MEASURING EQUIPMENT: All of the measuring instruments, measurement standards, reference materials, auxiliary apparatus, and instructions that are necessary to carry out a measurement. This includes measuring equipment used in the course of that used in calibration.

METER: The basic unit of length adopted under the Systeme International d’Unites (approximately 1.094 yards)

METROLOGY: The science of measurement.

MEV: The abbreviation for a million electron volts.

MHO: A unit of conductance.

MICRO: Equivalence of one millionth.

MICRON: A metric unit of length equal to one millionth of a meter.

MILLI: Equivalence of one thousandth.

MINUTE: 1/60th of a degree.

MKS SYSTEM: The meter-kilogram-second system.

MODEL FOR QUALITY ASSURANCE: Standardized or selected set of quality system requirements situation.

MOMENT ARM: The length of a torque wrench from the center of pivot to the point where force is applied.

MOMENTUM: The product of the mass of a body and its velocity.

NATIONAL INSTITUTE OF SCIENCE AND TECHNOLOGY: An independent agency of the U.S. Department of Commerce charged with the improvement and maintenance of standards.

NEON: An inert element which is a gas at room temperature.

NEUTRON: An elementary particle with 0 charge and mass about equal to a proton.

NEUTRINO: An elementary particle with zero charge and zero mass.

NEWTON: A unit of force equal to the force that imparts an acceleration of 1 m/sec/sec to a mass of 1 kilogram.

NEWTONIAN FLUID: A fluid whose absolute viscosity is the same for all values of shear stress.

NOMINAL VALUE: This is normally the value indicated by the manufacture.

NONCONFORMITY: Nonfulfillment of a specified requirement.

NONLINEAR: Pertaining to a response which is not directly or inversely proportional to a given variable.

NORMALLY CLOSED (NC) SWITCH: A switch in which the contracts are closed without any external force acting upon it.

NORMALLY OPEN (NO) SWITCH: A switch in which contracts are open when no external forces act upon the switch.

NULL METHOD: Any method of measurement in which the reading is taken at zero.\

OBJECTIVE EVIDENCE:Information that can be proved true, based on facts obtained through observation, measurement, tests or other means.

OHM: A unit of electrical resistance equal to the resistance between two points on a conductor when a potential difference of one volt between them produces a current of one ampere.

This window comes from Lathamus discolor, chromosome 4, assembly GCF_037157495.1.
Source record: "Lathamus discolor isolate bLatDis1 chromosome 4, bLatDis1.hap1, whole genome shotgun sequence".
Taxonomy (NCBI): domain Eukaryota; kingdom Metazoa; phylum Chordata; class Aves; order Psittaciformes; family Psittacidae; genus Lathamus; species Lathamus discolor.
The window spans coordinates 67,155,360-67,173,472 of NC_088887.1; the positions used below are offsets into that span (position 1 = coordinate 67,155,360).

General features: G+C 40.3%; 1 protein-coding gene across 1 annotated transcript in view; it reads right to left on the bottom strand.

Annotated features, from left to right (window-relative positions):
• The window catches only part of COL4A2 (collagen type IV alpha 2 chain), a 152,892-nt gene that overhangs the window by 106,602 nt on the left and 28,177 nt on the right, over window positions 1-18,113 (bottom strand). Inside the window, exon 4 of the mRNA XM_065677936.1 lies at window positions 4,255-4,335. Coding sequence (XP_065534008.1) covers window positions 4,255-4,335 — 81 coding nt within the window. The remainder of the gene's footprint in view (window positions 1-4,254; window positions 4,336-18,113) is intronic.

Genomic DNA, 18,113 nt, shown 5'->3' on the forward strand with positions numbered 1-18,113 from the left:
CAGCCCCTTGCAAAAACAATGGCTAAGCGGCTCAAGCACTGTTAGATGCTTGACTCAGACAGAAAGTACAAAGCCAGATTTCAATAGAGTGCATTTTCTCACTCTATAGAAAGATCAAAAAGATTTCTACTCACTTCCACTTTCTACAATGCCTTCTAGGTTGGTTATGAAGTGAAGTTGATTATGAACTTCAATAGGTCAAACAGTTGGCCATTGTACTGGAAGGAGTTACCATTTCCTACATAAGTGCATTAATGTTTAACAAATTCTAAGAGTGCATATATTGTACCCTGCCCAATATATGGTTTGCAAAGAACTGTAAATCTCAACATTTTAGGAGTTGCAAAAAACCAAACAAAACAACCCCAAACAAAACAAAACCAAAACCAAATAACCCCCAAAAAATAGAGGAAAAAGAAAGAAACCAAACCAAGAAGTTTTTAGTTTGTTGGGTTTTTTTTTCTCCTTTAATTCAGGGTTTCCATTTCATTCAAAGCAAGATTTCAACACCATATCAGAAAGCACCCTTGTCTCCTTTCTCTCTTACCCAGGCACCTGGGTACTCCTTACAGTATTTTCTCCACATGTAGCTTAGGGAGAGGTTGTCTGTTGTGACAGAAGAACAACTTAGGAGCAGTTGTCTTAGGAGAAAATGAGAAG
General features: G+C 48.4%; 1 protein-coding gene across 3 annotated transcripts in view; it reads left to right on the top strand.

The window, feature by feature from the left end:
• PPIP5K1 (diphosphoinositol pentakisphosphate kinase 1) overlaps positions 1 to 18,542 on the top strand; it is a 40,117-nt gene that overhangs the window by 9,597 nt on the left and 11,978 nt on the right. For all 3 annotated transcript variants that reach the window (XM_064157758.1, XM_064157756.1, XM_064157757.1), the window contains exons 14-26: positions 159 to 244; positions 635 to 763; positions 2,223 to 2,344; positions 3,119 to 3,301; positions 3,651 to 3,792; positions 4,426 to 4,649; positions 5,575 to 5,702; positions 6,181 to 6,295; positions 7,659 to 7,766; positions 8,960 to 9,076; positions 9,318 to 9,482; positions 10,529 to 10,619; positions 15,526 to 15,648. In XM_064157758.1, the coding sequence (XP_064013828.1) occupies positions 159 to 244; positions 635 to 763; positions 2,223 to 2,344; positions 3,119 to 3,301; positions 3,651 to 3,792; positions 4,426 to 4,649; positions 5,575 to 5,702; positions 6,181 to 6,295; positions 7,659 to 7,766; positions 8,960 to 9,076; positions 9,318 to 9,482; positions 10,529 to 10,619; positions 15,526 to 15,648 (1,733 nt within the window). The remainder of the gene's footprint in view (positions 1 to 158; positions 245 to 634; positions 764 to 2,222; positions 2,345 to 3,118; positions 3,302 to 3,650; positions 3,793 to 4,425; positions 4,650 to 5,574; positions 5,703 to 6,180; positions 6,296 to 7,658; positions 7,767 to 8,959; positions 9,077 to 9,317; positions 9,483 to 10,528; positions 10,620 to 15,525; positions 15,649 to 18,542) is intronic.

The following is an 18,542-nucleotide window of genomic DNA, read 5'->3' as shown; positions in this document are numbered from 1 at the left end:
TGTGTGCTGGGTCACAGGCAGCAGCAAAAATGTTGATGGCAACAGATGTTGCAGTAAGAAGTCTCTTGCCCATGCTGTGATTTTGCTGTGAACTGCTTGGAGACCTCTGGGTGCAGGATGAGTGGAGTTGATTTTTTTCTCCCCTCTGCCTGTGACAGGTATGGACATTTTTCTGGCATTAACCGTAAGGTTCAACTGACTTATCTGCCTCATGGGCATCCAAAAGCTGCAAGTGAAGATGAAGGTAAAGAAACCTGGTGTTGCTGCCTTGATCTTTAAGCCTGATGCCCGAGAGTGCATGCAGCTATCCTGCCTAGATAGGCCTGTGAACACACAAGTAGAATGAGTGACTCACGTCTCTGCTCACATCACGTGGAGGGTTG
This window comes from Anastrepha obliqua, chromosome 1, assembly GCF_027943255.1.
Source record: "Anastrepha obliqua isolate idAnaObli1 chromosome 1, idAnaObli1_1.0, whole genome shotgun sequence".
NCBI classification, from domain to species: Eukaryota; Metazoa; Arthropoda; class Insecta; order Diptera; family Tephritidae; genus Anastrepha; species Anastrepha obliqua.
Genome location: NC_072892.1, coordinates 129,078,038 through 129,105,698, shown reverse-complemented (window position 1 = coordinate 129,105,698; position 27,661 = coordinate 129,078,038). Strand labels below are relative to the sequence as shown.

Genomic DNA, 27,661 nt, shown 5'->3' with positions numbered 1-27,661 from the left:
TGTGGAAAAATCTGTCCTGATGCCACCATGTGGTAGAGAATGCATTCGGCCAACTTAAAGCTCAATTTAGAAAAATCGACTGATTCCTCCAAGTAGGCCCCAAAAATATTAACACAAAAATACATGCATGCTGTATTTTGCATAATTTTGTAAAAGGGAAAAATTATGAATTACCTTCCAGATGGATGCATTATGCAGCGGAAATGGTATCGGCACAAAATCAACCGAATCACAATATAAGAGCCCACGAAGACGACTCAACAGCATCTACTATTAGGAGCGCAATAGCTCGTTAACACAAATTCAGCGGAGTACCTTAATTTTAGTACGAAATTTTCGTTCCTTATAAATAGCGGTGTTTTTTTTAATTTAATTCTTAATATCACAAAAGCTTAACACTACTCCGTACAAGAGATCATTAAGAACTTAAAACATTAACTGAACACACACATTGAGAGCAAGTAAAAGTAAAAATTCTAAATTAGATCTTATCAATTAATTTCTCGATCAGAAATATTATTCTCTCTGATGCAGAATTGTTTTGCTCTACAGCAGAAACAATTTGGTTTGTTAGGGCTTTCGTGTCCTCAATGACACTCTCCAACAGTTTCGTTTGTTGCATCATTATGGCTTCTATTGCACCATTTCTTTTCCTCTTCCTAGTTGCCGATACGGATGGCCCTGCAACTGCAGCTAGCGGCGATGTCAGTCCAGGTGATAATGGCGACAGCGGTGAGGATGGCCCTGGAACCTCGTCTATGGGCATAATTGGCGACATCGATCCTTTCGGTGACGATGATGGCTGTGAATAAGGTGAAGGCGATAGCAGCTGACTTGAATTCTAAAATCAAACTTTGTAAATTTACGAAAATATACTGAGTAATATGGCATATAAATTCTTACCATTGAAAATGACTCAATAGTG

OHMMETER: A instrument for measuring resistance.

OPTICAL PYROMETER: An instrument designed to estimate the temperature of glowing surfaces.

OPTICAL TOOLING: The geometric method of optically establishing a precise line and/or reference plane.

ORGANIZATION: Company, corporation, firm, enterprise, or institution or part, thereof, whether incorporated or not, public or private, that has its own functions and administration.

ORGANIZATIONAL STRUCTURE: Responsibilities, authorities, and relationships, arranges in a pattern, through which an organization performs its functions.

OUT OF PHASE: Having waveforms that are of the same frequency but not passing through corresponding values at the same instants.

OUT-OF-ROUND: The high and low spots in a true circle.

OVERSHOOT: The initial transient response to an unidirectional change in input which exceeds the steady stat response.

PACKING FRACTION: The difference between the atomic weight in mass units and the mass number of an element divided by the mass number and multiplied by 10,000.

PARALLAX: The apparent displacement of an object as seen from two different points that is not on a line with the object.

PARALLEL TRANSMISSION: Transmission of data bits over different lines, as opposed to serial transmission.

PEAK-TO-PEAK AMPLITUDE: The amplitude of an alternating quantity measured from positive to negative peak.

PH: A indication of the acidity or alkalinity of a solution.

PID CONTROL: Control in which the control signal is a linear combination of the error signal, its integral, and its derivative.

POINTER: The needle-shaped rod that moves over the scale of a meter or dial.

POTENTIAL: The amount of voltage or change between a point and a zero reference point.

POTENTIAL DIFFERENCE: The difference in potential between any two points in a circuit.